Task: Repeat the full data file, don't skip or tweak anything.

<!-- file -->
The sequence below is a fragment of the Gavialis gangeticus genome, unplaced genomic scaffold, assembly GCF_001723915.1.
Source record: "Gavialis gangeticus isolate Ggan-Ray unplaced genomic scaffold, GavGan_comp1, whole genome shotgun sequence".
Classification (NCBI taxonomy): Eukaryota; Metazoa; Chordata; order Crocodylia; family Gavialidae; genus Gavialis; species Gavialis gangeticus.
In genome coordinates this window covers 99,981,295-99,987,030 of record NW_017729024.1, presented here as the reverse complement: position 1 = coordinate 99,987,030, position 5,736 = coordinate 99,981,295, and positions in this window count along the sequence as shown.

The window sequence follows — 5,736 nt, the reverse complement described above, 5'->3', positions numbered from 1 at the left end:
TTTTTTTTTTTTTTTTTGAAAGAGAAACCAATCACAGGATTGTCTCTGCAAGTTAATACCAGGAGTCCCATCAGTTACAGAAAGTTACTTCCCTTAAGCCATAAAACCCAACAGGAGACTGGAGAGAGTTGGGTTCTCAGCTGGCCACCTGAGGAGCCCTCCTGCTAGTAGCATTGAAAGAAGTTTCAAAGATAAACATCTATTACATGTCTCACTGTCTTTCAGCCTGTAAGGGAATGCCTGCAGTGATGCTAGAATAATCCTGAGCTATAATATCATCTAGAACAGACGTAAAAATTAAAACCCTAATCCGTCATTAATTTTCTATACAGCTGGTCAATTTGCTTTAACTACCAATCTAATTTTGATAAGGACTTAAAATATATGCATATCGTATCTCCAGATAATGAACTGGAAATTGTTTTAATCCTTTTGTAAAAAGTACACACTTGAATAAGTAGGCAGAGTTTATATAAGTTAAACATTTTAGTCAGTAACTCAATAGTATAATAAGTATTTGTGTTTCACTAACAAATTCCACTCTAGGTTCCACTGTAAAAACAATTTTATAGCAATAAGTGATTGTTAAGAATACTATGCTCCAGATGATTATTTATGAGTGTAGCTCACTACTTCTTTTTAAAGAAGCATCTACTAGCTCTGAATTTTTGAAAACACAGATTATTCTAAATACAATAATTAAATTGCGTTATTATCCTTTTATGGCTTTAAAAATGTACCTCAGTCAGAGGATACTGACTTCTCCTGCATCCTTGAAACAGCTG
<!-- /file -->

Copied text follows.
The sequence below is a fragment of the Gavialis gangeticus genome, unplaced genomic scaffold, assembly GCF_001723915.1.
Source record: "Gavialis gangeticus isolate Ggan-Ray unplaced genomic scaffold, GavGan_comp1, whole genome shotgun sequence".
Classification (NCBI taxonomy): Eukaryota; Metazoa; Chordata; order Crocodylia; family Gavialidae; genus Gavialis; species Gavialis gangeticus.
In genome coordinates this window covers 99,981,295-99,987,030 of record NW_017729024.1, presented here as the reverse complement: position 1 = coordinate 99,987,030, position 5,736 = coordinate 99,981,295, and positions in this window count along the sequence as shown.

The window sequence follows — 5,736 nt, the reverse complement described above, 5'->3', positions numbered from 1 at the left end:
TTTTTTTTTTTTTTTTTGAAAGAGAAACCAATCACAGGATTGTCTCTGCAAGTTAATACCAGGAGTCCCATCAGTTACAGAAAGTTACTTCCCTTAAGCCATAAAACCCAACAGGAGACTGGAGAGAGTTGGGTTCTCAGCTGGCCACCTGAGGAGCCCTCCTGCTAGTAGCATTGAAAGAAGTTTCAAAGATAAACATCTATTACATGTCTCACTGTCTTTCAGCCTGTAAGGGAATGCCTGCAGTGATGCTAGAATAATCCTGAGCTATAATATCATCTAGAACAGACGTAAAAATTAAAACCCTAATCCGTCATTAATTTTCTATACAGCTGGTCAATTTGCTTTAACTACCAATCTAATTTTGATAAGGACTTAAAATATATGCATATCGTATCTCCAGATAATGAACTGGAAATTGTTTTAATCCTTTTGTAAAAAGTACACACTTGAATAAGTAGGCAGAGTTTATATAAGTTAAACATTTTAGTCAGTAACTCAATAGTATAATAAGTATTTGTGTTTCACTAACAAATTCCACTCTAGGTTCCACTGTAAAAACAATTTTATAGCAATAAGTGATTGTTAAGAATACTATGCTCCAGATGATTATTTATGAGTGTAGCTCACTACTTCTTTTTAAAGAAGCATCTACTAGCTCTGAATTTTTGAAAACACAGATTATTCTAAATACAATAATTAAATTGCGTTATTATCCTTTTATGGCTTTAAAAATGTACCTCAGTCAGAGGATACTGACTTCTCCTGCATCCTTGAAACAGCTG